Here is a comment from Alan Yuille:
At present, my mediocre papers get accepted with oral
presentations, while my interesting novel work gets rejected
several times. By contrast, my journal reviewers are a lot slower
but give much better comments and feedback.
I think the current system is breaking down badly due to the
enormous number of papers submitted to these meetings (NIPS, ICML,
CVPR, ICCV, ECCV) and the impossibility of getting papers reviewed
properly. The system encourages the wrong type of papers and
encourages attention on short term results and minor variations of
existing methods. Even worse it rewards papers which look
superficially good but which fail to survive the more serious
reviewing done by good journals (there have been serious flaws in
some of the recent prize-winning computer vision papers).
Our current system, despite its emphasis on fairness and proper credit
assignment, actually does a pretty bad job at it. I have observed the
following phenomenon several times:
- author A, who is not well connected in the US conference circuit
(perhaps (s)he is from a small European country, or from Asia)
publishes a new idea in an obscure local journal or conference, or
perhaps in a respected venue that is not widely read by the
- The paper is ignored for several years.
- Then author B (say a prominent figure in the US) re-invents the
same idea independently, and publishes a paper in a highly visible
venue. This person is prominent and well connected, writes clearly
in English, can write convincing arguments, and gives many talks
and seminars on the topic.
- The idea and the paper gather interest and spurs many follow-up
papers from the community.
- These new papers only cite author B, because they don't know
about author A.
- author C stumbles on the earlier paper from author A and starts
citing it, remarking that A had the idea first.
- The commuity ignores C, and keeps citing B.
Why is this happening? because citing an obscure paper, rather than
an accepted paper by a prominent author is dangerous, and has zero
benefits. Sure, author A might be upset, but who cares about
upsetting some guy from the university of Oriental Syldavia that you
will never have to confront at a conference and who will never be
asked to write a letter for your tenure case? On the other hand,
author B might be asked to write a review for your next paper, your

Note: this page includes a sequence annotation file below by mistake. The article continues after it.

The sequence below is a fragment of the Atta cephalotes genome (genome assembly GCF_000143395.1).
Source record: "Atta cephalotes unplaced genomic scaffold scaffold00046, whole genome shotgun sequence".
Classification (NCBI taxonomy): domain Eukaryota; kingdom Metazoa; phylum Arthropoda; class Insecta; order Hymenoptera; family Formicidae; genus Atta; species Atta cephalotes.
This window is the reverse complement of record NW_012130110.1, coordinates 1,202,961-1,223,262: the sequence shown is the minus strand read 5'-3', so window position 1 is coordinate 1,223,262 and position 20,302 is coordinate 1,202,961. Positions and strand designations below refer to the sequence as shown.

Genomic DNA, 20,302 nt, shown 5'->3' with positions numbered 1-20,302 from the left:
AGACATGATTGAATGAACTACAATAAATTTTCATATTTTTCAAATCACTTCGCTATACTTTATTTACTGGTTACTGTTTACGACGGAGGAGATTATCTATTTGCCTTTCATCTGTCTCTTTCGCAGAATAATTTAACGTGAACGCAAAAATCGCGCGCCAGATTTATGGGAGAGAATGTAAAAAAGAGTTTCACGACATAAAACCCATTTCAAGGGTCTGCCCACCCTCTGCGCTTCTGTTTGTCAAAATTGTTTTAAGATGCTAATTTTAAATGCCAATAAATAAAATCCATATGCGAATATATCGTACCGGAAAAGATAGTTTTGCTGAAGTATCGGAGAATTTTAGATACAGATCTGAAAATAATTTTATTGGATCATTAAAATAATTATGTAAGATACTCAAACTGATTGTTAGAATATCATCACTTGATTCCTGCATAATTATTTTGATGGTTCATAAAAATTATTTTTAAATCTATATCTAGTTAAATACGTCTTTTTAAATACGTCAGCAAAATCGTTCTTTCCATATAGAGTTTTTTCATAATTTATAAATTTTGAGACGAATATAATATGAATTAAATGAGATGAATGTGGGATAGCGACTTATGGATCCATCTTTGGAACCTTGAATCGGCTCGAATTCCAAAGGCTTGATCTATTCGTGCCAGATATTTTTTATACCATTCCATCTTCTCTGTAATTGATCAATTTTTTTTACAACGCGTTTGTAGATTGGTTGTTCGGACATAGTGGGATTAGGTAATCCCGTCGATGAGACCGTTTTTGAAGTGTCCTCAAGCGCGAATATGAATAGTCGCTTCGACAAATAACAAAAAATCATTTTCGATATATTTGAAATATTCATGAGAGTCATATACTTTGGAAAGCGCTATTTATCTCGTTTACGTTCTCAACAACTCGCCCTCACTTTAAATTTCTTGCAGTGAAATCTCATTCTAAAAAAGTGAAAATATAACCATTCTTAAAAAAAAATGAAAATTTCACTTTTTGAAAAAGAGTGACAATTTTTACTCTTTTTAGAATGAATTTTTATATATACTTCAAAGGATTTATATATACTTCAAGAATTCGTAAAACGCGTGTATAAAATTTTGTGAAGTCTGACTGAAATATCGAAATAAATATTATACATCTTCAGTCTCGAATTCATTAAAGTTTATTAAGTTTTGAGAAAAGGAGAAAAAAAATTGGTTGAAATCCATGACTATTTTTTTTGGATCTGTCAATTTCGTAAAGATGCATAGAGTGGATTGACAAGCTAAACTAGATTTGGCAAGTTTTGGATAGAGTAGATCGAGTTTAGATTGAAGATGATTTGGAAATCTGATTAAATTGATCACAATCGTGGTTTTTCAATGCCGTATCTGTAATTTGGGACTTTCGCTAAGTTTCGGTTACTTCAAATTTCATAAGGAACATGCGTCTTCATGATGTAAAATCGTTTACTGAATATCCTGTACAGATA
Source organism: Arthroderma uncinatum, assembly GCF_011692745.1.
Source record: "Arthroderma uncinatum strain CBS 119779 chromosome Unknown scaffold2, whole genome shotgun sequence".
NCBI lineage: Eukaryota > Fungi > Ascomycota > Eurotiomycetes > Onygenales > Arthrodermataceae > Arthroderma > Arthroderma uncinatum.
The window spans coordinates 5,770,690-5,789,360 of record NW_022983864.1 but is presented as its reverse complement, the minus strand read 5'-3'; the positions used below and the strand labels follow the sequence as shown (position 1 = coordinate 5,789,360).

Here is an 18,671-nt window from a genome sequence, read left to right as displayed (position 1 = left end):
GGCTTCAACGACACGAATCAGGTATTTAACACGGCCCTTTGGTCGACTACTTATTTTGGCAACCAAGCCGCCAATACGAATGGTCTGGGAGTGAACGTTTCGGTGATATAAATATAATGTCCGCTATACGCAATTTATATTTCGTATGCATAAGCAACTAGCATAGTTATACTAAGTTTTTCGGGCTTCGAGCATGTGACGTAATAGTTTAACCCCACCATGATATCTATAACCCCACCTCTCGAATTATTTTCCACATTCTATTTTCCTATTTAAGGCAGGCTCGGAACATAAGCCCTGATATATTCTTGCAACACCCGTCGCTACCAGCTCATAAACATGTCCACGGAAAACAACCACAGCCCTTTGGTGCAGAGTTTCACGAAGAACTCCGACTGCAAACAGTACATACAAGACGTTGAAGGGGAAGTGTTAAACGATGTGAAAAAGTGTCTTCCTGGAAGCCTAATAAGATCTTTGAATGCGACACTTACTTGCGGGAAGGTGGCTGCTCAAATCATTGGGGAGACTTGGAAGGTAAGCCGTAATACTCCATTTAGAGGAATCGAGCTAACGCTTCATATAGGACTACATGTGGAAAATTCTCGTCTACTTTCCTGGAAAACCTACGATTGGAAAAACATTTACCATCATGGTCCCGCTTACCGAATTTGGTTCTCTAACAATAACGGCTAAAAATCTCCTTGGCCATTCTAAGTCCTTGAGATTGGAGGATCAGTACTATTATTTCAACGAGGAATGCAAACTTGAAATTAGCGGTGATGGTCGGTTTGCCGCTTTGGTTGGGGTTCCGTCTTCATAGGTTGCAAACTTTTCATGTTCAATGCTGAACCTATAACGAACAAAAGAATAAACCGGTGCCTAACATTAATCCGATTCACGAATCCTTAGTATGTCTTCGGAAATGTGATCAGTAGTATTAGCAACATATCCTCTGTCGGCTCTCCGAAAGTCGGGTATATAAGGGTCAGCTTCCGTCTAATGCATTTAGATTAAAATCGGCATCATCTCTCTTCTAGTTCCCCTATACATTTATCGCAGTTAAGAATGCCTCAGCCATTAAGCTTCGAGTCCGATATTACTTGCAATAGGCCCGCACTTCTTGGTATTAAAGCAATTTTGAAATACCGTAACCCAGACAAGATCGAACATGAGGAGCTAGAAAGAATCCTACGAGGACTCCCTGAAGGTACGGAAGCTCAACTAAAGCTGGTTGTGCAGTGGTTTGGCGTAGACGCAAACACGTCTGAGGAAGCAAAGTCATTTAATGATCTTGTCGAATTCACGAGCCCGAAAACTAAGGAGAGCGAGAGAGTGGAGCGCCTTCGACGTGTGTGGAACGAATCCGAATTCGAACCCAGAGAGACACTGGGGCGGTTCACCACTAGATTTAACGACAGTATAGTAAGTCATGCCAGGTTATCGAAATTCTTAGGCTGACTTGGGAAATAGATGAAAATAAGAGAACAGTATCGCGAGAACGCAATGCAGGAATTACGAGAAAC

next grant application, or your tenure case. So, voicing the fact that
he doesn deserve all the credit for the idea is very dangerous. Hence,
you don't cite what's right. You cite what everybody else cites.
In an open review system where people can comment on papers at any
time, this kind of situation would happen less often, because it
would be difficult for author B not to revise his paper with the
proper citation with open comments attached to his paper pointing
to author A.
In our day and age, there is no reason to stop the dissemination of
any paper. But what we need is an efficient system of collaborative
filtering, so that good ideas and important results are brought to the
attention of the masses, and so that flaws and errors are flagged.
Our current system does not really allow for erroneous results,
errors, and flaws to be flagged on published papers.
THE REAL OBJECTIVE:
The overarching objective function that an ideal publication model
should maximize is the Rate of Progress of Science (RPoS) over the
long term. Other issues are secondary, and should be optimized to the
extent that they help maximize RPoS. An essential factor to RPoS is to
eliminate publication delays, and to never stop a good idea from being
disseminated. An other essential factor is to have an efficient
evaluation mechanism so that good ideas and results are brought to the
attention of the community as quickly as possible, while unimportant
results are largely ignored, and wrong ones are quickly flagged (and
perhaps corrected). In other words, to maximize RPoS, we must find
ways to minimize the time each of us spends evaluating other people's
work (publicly or privately). To maximize long-term RPoS, we must have
a good system to assign credit and recognition, since people tend to
lose their motivation if they don't get the recognition they deserve.
Hence, we must have a good credit assignment system, but only to the
extent that it helps maximize RPoS.
A FEW PRINCIPLES: